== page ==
Yes you can make tea from pine needles and no it does not taste like floor cleaner. Although technically it’s not a tea but an infusion. To me that’s hippie speak but it seems that infusions steep longer and possibly at lower temperatures. I had seen that you could make a “tea” from pine needles and was a bit hesitant. I’ll tell you why you should be drinking pine needle tea and what i think about it.
I had heard from various sources in the survival community about making teas from pine needles for a few years. My first thought was it will taste like freaking pine sol. This thought kept me from trying it for a long time. Which is odd since I have eaten and drank some odd things, fried grasshopper, beer brewed in a log, pizza made from eggs.
I decided to give it a try this past winter when I started having a cold come on. Infusions of pine needles contain 4~5% more vitamin C than that of fresh orange juice. I would rather drink a tea than run to the pharmacy for a cold. Making it filled my apartment with a strong smell of pine. The taste however was rather mild. It did not taste like pine sol and was tasty even without using a sweetener.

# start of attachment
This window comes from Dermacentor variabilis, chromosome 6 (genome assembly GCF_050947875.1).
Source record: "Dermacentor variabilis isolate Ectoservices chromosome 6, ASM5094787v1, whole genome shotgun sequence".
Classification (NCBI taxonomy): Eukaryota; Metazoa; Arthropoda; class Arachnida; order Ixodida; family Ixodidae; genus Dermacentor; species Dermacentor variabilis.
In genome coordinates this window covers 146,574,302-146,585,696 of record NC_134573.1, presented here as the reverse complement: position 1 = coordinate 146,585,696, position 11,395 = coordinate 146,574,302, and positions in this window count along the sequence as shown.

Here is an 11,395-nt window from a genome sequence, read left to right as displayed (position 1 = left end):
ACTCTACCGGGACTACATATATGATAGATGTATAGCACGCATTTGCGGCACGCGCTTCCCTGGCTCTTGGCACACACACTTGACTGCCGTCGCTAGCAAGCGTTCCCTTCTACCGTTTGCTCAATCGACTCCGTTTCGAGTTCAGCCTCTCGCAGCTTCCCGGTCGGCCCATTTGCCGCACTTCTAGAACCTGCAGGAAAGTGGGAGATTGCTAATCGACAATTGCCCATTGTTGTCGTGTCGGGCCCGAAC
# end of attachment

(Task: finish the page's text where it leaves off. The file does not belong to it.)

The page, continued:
To make pine needle tea collect a handful of pine needles.
I give them a rough chop to help infuse the water with their oils.
Next you need to heat up some water. I’ve heard much speculation on how hot it should be, some say around lukewarm to just under boiling. I tend to go with the lukewarm myself.
Add your chopped pine needles to a cup and pour your water over them. Let steep for 5~10 minutes.
I like to strain out the pine needles at this point. Most the needles fall to the bottom so you can carefully drink without straining though.
Here in Tennessee we have an almost endless supple of pine trees. To me this is the solution to not being able to grow any citrus fruits here. So go out and grab some pine needles and make some Pine Needle tea. Have you tried it before? Let me know what you think of it in the comments.